Can Dogs Eat Turkey Necks?
Turkeys are pretty big birds and can weigh around 30.5 pounds. So we recommend running the necks through the meat grinder before feeding them to your dog.
It’s a good meal that comes with advantages. Turkey neck bones are quite soft and safe to feed, even to a three-month-old puppy.
Can Dogs Eat Raw Turkey?
Raw meat has become very popular among dog owners. After all, in the wild, dogs don’t eat cooked meat. So is it ok for dogs to eat turkey? The answer is somewhat complicated.
According to many veterinarians, feeding your dog turkey has potential risks. It may contain salmonella, which can make your dog sick. Stay on the safe side by choosing other meat options or a bone broth. But if you’ve decided to switch your dog to raw food, you should ensure your pet’s safety.
How to Safely Feed Your Dog Turkey
You can find turkey on every table during the holiday season. It’s tradition and one of the healthiest Thanksgiving foods. So, if it’s good for humans, can dogs eat turkey too? Yes, but you should consider the following safety tips:
- Before giving your dog raw turkey, make sure it’s in secure packaging and never leave it out at room temperature. Also, it’s a good idea to wash and sanitize your dog’s food bowl.
- It’s crucial to remove the skin. Dogs should never eat turkey skin, no matter if it’s cooked or raw.
- Turkey for dogs should have no seasoning. Avoid giving onions and garlic to your dog, especially the former, as it’s toxic to our furry pals.
- Ensure that the meat contains no bones to avoid a choking hazard.
- Give your dog only small portions of turkey, and consult with a veterinarian about food scraps in your dog’s diet, especially if your pet has health issues like diabetes. Dogs with this condition should eat high-quality diabetic dog food.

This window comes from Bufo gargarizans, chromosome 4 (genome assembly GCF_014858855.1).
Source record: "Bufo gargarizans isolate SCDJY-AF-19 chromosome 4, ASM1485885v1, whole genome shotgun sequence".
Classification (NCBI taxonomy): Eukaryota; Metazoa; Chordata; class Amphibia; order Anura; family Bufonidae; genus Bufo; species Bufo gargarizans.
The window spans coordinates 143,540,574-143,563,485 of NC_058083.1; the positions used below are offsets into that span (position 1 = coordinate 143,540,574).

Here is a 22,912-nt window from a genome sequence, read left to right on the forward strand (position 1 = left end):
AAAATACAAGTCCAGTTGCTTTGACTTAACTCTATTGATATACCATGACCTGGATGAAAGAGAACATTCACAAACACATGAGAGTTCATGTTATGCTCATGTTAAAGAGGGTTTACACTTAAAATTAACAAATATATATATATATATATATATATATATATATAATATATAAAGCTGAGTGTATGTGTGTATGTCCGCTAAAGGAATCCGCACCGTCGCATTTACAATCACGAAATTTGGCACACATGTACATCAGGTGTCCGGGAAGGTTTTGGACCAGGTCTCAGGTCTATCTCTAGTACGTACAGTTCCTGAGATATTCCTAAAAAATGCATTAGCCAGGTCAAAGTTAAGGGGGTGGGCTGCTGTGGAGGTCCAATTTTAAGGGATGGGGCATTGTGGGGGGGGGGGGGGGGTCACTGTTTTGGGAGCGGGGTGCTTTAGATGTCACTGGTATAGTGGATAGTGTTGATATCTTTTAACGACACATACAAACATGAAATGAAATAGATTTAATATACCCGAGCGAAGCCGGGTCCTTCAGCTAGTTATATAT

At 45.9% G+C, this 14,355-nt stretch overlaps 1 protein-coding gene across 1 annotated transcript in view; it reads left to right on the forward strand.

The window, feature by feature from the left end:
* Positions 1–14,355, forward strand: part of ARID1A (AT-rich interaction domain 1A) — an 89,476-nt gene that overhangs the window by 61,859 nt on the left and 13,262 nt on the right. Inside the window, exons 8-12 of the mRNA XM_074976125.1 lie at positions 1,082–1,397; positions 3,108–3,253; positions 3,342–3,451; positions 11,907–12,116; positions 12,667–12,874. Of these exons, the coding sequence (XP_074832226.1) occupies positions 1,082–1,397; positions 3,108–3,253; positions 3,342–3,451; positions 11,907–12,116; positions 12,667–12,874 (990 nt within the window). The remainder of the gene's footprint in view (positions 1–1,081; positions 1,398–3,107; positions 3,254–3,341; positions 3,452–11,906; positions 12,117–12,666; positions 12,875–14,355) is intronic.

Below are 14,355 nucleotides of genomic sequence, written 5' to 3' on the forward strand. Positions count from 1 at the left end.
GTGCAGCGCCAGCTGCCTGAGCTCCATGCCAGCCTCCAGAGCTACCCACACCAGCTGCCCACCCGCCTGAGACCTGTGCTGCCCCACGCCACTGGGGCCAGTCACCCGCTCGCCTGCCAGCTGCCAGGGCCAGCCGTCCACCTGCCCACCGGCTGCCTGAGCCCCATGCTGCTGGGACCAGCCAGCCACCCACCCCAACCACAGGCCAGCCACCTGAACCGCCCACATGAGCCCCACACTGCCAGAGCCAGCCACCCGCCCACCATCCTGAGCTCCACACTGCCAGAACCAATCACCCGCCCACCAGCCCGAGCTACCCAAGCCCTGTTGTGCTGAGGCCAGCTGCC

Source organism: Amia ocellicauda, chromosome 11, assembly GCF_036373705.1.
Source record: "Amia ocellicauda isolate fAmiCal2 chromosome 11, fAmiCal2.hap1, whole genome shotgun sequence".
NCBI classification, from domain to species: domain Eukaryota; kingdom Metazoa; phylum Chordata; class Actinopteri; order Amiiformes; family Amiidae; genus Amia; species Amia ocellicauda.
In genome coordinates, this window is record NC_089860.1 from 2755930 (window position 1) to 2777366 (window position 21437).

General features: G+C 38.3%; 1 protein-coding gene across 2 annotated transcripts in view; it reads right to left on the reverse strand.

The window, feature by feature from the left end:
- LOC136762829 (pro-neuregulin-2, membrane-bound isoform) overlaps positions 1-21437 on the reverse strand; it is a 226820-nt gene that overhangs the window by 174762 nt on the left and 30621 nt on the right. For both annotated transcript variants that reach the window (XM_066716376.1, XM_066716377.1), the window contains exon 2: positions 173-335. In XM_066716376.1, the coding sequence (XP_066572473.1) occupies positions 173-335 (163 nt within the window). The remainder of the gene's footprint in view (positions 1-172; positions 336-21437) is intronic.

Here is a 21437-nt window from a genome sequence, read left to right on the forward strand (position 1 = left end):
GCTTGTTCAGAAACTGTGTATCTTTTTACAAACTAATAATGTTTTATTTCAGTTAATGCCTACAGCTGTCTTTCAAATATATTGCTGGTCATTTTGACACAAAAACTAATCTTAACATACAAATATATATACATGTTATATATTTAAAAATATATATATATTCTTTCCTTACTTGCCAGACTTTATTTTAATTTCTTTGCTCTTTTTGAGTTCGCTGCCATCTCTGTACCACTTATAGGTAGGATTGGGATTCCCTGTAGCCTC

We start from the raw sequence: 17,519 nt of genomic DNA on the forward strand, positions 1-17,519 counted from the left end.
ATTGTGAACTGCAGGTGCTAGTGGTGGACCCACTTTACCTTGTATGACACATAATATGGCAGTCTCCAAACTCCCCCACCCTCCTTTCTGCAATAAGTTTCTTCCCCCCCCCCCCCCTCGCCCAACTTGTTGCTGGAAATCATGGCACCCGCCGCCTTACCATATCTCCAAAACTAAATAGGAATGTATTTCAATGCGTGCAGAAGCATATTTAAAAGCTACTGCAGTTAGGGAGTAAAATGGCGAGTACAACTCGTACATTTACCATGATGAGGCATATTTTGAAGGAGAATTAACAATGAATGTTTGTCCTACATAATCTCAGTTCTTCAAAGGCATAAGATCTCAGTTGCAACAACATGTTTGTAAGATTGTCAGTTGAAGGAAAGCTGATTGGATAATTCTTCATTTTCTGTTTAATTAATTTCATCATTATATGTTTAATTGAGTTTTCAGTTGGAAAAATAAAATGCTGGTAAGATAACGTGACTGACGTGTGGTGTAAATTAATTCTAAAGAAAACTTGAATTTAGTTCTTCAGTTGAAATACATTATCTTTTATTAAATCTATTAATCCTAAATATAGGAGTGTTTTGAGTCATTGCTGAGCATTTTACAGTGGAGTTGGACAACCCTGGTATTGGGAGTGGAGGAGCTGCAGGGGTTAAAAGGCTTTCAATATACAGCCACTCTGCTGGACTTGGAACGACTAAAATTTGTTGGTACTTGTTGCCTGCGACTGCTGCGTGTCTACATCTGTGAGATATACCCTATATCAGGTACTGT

- Provide only fresh turkey meat to your dog. If it’s not good for a human, it’s not good for your pet, either.
When Is Turkey Bad for Your Dog?
So, is turkey good for dogs? What about seasoned turkey and fat content in the skin?
Turkey is an excellent protein source, and dogs require a lot of protein to stay healthy. But there are a few safety factors to keep in mind.
Some dogs can get turkey allergy through exposure, meaning the more dogs eat turkey, the more likely they are to develop an allergy to it. While it happens quite rarely, the main signs of your dog having a turkey allergy include severe itching and scratching, skin rashes, vomiting, hair loss, and paw biting.
The best way to keep your dog safe if it has such an allergy is to feed it entirely turkey-free food. You can ask your vet for advice or cook your dog’s meals.
Thanksgiving is one of our favorite holidays. With so much tasty food, it’s tempting to give your dog a bite. But can dogs eat turkey prepared for the Thanksgiving holiday?